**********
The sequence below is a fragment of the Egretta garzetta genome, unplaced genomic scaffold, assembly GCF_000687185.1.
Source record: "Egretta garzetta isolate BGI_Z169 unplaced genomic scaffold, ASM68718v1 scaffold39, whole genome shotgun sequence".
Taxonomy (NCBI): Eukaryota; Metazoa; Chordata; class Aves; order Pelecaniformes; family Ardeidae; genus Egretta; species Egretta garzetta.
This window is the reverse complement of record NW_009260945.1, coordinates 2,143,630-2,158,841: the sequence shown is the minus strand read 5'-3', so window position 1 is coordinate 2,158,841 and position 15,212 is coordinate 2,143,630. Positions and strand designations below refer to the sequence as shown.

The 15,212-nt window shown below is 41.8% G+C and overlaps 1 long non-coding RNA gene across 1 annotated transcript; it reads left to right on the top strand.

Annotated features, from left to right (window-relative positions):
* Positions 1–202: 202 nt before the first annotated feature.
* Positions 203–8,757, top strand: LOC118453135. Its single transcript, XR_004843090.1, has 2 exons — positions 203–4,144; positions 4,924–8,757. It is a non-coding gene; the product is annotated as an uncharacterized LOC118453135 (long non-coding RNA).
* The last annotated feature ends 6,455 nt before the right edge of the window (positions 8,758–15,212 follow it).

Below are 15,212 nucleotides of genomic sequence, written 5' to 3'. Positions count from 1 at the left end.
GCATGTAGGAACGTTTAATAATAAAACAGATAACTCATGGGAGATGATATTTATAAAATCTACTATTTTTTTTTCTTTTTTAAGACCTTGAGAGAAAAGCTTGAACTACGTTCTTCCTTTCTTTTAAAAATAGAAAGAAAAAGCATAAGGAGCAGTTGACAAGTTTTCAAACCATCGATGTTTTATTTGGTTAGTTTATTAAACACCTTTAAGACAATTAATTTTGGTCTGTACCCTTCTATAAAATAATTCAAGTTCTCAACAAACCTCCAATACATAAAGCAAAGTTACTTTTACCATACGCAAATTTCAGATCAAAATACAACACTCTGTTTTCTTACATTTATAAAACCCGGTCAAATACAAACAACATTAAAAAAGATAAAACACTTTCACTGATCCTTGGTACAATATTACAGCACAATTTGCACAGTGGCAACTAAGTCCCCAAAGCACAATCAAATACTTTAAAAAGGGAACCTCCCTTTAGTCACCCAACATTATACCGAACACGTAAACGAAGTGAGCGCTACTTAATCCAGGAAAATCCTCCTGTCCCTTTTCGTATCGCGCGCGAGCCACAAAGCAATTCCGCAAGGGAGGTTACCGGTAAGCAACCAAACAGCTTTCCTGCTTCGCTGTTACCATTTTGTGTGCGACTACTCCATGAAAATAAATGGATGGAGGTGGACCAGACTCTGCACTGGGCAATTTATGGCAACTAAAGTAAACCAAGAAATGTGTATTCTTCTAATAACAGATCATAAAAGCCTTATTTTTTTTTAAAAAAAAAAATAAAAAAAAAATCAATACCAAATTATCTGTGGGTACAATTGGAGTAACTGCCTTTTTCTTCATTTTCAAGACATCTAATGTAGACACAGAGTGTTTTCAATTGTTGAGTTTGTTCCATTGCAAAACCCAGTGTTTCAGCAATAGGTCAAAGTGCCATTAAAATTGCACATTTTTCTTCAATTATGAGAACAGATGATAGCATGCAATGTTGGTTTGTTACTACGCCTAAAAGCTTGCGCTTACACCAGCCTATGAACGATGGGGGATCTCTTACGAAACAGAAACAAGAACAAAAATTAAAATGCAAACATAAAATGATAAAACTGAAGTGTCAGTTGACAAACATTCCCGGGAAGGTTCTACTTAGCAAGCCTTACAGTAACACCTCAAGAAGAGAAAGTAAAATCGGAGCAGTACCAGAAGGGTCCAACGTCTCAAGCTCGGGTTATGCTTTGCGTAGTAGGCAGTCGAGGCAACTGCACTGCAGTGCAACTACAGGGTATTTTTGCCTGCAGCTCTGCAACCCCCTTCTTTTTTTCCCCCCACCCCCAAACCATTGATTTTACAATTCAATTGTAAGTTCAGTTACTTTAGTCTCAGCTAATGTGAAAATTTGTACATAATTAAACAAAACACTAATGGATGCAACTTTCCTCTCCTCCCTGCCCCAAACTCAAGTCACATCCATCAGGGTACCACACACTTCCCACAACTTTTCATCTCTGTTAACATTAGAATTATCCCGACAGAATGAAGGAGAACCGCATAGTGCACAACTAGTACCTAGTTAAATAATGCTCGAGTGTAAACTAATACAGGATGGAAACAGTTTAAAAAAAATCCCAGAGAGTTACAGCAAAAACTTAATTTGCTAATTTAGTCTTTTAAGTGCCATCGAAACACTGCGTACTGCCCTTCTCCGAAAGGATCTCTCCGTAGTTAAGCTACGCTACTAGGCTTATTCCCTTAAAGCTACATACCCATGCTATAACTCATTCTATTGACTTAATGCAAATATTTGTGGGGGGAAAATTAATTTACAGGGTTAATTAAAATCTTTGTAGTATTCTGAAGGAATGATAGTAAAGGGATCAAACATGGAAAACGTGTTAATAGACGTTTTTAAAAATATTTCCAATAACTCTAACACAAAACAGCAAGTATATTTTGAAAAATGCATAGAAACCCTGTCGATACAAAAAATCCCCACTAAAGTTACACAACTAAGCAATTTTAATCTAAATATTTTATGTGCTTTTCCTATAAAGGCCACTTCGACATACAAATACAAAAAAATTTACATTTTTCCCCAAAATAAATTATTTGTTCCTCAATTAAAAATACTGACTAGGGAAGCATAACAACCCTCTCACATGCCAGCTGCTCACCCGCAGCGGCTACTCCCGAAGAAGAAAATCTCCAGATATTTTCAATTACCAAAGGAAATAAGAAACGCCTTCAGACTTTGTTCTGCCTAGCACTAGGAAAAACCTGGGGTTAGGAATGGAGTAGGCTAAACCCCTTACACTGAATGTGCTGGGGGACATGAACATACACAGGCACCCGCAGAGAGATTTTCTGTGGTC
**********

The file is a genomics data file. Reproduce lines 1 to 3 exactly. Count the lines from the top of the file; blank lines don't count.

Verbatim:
The sequence below is a fragment of the Egretta garzetta genome, unplaced genomic scaffold, assembly GCF_000687185.1.
Source record: "Egretta garzetta isolate BGI_Z169 unplaced genomic scaffold, ASM68718v1 scaffold39, whole genome shotgun sequence".
Taxonomy (NCBI): Eukaryota; Metazoa; Chordata; class Aves; order Pelecaniformes; family Ardeidae; genus Egretta; species Egretta garzetta.